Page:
Pre-Columbian, Southern Mexico to Guatemala, Maya, Late Classic Period, ca. 550 to 900 CE. A rare example of a zoomorphic, fish-shaped hacha. It is hewn from a large piece of grey volcanic rock, most likely basalt, and was part of the ritual items associated with the Mesoamerican ballgame. The stone is of a generally flat form in order to resemble a symbolic axe - hence the name "hacha," meaning "axe" in Spanish - and resembles in profile the body of a fish, skillfully carved and pecked on both sides with bold features in positive and negative relief including a circular eye with a sunken center, a wide open mouth with thick lips and oddly human-looking teeth, and fins on the top, tail, and sides. Cinnabar pigment spread over the stone gives it a warm red color. Size: 7.45" W x 6.5" H (18.9 cm x 16.5 cm); 8.75" H (22.2 cm) on included custom stand.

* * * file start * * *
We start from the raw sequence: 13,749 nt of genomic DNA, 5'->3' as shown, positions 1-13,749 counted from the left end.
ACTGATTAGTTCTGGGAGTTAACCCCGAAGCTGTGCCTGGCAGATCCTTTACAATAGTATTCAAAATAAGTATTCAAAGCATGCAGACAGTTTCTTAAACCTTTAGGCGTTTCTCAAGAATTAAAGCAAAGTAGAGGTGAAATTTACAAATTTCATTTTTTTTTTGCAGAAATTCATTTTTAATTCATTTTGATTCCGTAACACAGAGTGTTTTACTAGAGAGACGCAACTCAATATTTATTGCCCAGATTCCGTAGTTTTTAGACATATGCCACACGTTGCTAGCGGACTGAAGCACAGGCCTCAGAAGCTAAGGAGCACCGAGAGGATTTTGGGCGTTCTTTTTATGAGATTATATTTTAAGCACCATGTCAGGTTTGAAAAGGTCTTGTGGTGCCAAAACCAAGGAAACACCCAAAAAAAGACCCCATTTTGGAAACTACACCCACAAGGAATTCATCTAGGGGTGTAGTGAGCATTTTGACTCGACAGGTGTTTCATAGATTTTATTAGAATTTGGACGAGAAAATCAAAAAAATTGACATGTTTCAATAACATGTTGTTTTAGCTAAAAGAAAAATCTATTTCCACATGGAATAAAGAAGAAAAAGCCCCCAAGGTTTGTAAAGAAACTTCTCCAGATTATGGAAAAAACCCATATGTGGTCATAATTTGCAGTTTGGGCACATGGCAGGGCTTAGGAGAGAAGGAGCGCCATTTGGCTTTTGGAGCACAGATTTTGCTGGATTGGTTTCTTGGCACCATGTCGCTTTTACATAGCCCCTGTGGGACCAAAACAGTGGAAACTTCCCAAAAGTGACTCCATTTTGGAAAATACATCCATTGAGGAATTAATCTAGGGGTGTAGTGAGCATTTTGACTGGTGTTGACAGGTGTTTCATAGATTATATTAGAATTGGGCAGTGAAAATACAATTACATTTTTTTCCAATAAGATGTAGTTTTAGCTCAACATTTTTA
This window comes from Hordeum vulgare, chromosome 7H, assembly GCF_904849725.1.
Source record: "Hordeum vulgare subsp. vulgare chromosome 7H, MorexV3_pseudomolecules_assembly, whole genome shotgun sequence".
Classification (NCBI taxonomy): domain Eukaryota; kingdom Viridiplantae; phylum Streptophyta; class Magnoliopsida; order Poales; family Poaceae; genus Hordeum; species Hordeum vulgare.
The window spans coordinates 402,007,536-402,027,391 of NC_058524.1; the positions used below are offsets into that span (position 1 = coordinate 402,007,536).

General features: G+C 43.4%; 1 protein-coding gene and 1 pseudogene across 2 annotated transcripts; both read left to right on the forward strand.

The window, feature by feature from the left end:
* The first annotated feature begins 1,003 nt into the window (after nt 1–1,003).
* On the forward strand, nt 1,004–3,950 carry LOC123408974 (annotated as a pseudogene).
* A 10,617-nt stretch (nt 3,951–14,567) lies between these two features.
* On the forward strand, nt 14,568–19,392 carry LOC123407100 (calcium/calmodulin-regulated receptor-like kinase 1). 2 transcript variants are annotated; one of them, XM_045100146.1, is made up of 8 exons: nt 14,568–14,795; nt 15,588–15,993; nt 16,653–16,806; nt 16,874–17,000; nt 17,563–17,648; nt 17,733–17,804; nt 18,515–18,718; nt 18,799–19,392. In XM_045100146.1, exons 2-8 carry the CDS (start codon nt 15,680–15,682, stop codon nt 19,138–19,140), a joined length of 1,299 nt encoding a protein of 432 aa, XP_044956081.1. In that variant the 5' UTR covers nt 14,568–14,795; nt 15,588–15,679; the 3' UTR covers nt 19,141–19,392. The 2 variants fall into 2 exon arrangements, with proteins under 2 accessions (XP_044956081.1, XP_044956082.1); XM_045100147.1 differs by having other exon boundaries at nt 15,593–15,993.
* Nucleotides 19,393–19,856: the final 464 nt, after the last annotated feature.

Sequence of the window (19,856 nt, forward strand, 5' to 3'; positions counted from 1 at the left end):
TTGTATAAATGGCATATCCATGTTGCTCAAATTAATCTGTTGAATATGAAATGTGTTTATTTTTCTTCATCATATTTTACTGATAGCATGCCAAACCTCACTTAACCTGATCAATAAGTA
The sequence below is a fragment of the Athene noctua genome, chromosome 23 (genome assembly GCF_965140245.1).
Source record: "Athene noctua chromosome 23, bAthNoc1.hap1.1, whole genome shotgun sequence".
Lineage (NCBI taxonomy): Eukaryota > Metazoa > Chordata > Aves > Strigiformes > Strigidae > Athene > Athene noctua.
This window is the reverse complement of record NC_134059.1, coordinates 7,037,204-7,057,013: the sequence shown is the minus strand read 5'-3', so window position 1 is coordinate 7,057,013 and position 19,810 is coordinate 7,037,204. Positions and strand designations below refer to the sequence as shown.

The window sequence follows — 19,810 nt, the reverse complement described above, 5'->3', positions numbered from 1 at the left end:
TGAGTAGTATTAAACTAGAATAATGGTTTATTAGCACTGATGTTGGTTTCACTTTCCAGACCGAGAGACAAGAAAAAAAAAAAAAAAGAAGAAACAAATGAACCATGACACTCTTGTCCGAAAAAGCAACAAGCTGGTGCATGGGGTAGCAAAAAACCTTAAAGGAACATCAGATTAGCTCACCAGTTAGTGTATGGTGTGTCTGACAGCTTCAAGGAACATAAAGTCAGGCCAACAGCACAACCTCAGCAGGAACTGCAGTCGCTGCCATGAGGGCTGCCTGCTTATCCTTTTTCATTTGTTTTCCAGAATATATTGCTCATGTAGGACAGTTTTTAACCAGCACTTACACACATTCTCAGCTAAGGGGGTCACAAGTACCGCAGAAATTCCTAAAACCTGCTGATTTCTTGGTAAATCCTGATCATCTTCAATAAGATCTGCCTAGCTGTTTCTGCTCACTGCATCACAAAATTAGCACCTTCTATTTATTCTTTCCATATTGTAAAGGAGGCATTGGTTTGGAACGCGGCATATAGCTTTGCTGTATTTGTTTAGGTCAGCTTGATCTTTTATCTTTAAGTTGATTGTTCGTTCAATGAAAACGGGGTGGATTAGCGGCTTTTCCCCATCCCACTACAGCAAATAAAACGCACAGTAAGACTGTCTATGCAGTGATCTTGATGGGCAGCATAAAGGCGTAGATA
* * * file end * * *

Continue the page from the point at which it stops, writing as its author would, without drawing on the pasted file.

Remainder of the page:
The Mesoamerican ballgame was a ritual event, not just for entertainment (although it would have been that too!), and as a result involved elaborate attire and accessories. Stone hachas were not actually used to play the game, but instead were probably worn or carried, hafted onto wooden poles like standards, in ritual processions where the elite sponsors of the game displayed them to demonstrate their wealth - similar in this respect to seeing the owners of your local team out on the field after a championship win or on Opening Day.
Provenance: ex-private Florida, USA physician’s collection, acquired in 2000; ex-Major Elmer McBride collection, acquired in 1947
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Small loss to upper lip on one side; otherwise in great condition with wear commensurate with age and light deposits. Nice preservation of form, detail, and pigment.